Traveller's thrombosis is a thrombosis incurred by sitting for long periods of time. It is also known as deep vein thrombosis (DVT). Everybody who flies for business or pleasure knows: it's cramped on a plane. Economy class passengers are allowed about 17 inches seat width and 30 inches legroom.
When aircraft passengers sit motionless for hours in aeroplanes, the blood circulation slows down. The dry air and the low air pressure on board are contributory factors. This is compounded by the bent sitting position in the groin and, above all, the bent or crossed legs. The kinked veins now have to work hard to pump the blood out of the feet back to the heart. The blood can pool in the legs and the watery components leak through the venous wall into the tissues.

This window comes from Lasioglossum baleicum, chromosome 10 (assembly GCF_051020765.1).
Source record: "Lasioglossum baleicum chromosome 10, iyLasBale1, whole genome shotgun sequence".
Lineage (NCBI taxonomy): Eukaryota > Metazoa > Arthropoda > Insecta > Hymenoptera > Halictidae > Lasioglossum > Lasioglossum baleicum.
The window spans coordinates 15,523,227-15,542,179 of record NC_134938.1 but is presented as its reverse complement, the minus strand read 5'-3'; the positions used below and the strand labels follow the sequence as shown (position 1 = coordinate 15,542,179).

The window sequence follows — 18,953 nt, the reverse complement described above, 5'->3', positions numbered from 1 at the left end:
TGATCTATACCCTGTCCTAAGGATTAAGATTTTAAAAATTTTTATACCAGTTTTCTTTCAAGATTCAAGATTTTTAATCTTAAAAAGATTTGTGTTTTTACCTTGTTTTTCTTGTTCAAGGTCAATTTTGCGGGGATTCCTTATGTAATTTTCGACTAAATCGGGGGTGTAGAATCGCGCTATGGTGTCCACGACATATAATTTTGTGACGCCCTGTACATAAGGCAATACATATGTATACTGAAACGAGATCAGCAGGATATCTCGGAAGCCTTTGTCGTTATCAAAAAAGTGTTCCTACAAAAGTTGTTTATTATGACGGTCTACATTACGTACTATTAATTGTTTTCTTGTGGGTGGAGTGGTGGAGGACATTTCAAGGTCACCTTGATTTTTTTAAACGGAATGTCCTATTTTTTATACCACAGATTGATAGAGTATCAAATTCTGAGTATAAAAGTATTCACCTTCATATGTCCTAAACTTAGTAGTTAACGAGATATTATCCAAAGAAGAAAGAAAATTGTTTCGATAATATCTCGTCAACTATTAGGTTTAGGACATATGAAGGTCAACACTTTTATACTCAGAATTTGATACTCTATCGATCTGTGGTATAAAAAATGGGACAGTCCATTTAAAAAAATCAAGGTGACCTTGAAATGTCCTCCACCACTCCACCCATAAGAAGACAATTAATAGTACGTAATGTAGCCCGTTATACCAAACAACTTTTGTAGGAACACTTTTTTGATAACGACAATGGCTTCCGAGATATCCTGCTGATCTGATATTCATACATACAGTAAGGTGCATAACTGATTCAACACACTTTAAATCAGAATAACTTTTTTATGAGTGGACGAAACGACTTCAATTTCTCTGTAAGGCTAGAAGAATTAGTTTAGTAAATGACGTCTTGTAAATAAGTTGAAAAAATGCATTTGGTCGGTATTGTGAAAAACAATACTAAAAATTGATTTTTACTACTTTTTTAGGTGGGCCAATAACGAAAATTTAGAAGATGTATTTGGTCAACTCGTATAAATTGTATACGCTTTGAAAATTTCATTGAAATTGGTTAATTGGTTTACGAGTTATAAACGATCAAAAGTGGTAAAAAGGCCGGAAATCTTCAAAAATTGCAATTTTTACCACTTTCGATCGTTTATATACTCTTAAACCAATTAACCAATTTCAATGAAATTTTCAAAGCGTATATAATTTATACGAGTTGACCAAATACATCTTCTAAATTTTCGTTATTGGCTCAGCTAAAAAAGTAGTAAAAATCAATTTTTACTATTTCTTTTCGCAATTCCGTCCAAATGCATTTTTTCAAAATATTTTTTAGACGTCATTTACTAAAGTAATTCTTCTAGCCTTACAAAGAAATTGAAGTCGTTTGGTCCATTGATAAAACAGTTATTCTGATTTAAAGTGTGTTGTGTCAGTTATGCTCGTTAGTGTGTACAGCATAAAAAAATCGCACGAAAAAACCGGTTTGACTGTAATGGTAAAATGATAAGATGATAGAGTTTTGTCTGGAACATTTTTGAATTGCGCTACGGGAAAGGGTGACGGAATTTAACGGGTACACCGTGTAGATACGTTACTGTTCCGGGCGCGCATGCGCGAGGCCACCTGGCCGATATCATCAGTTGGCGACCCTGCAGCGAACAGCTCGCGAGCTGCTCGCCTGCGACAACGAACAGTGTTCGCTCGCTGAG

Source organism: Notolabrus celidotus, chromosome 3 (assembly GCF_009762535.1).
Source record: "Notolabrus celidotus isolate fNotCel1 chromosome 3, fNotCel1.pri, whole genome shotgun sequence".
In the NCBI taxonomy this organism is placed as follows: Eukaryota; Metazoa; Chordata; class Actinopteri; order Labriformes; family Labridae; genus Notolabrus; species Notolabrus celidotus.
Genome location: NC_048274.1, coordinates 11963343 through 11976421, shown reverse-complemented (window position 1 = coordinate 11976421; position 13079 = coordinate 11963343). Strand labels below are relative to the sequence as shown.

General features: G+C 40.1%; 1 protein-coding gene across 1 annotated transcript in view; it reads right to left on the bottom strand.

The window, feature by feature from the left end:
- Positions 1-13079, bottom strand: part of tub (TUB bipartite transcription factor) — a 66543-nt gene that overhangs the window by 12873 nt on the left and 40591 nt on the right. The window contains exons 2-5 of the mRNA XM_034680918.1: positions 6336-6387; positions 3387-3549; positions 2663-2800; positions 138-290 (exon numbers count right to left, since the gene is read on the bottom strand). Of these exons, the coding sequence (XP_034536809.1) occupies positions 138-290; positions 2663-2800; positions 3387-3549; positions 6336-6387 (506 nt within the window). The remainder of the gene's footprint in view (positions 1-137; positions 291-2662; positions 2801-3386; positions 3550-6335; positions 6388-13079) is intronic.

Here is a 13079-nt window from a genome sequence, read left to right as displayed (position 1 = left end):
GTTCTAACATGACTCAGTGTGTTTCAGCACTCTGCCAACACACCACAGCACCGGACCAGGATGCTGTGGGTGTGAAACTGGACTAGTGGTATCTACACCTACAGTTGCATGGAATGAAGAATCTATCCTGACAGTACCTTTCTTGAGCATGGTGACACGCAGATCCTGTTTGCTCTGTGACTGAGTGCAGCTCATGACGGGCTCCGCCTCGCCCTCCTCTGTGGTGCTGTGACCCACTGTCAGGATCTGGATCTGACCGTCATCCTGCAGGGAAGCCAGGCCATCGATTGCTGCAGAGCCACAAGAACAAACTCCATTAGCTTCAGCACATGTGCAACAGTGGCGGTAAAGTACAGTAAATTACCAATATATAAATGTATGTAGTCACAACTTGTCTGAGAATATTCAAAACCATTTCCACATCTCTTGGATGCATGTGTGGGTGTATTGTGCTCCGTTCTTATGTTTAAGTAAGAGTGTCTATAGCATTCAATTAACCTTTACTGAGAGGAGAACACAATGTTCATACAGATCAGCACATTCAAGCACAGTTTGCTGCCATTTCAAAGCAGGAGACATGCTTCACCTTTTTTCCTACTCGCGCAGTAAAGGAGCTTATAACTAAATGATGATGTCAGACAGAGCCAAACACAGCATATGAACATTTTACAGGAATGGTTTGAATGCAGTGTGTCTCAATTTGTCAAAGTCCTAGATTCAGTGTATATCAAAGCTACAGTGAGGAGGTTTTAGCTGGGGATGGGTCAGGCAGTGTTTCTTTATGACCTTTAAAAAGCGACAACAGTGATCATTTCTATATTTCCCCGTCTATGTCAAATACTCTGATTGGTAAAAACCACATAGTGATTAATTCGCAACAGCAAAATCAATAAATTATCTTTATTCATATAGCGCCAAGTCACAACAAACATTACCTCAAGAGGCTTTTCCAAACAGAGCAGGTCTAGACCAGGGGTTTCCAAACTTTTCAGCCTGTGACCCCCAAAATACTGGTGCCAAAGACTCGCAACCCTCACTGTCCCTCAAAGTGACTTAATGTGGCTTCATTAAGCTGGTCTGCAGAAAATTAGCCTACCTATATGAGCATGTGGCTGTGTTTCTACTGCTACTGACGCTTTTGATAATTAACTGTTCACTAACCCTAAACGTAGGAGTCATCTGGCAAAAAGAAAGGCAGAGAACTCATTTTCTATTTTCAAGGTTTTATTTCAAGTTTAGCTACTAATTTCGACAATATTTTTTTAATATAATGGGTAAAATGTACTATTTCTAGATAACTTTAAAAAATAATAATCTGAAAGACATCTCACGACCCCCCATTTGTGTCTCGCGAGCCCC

The result: the feet and legs swell up. The blood can thicken and, if a vein is then blocked, a thrombosis may develop.
Here are some tips on how you can prevent traveller's thrombosis:
Medical compression garments are an ideal travelling companion for people in high risk groups (e.g. shortly after an operation), or middle risk groups (e.g. travellers over 60, or who are overweight or who have a familial susceptibility to thrombosis).
People with healthy veins can minimise the risk of a thrombosis and swollen legs with travel socks. The precisely defined compression pressure (medi compression technology) diminishes towards the knee. The veins are squeezed together and the venous valves can close again. The "used" blood flows back to the heart faster. There is even a clinically tested stocking that "Öko-Test" judged as "good" (medi travel).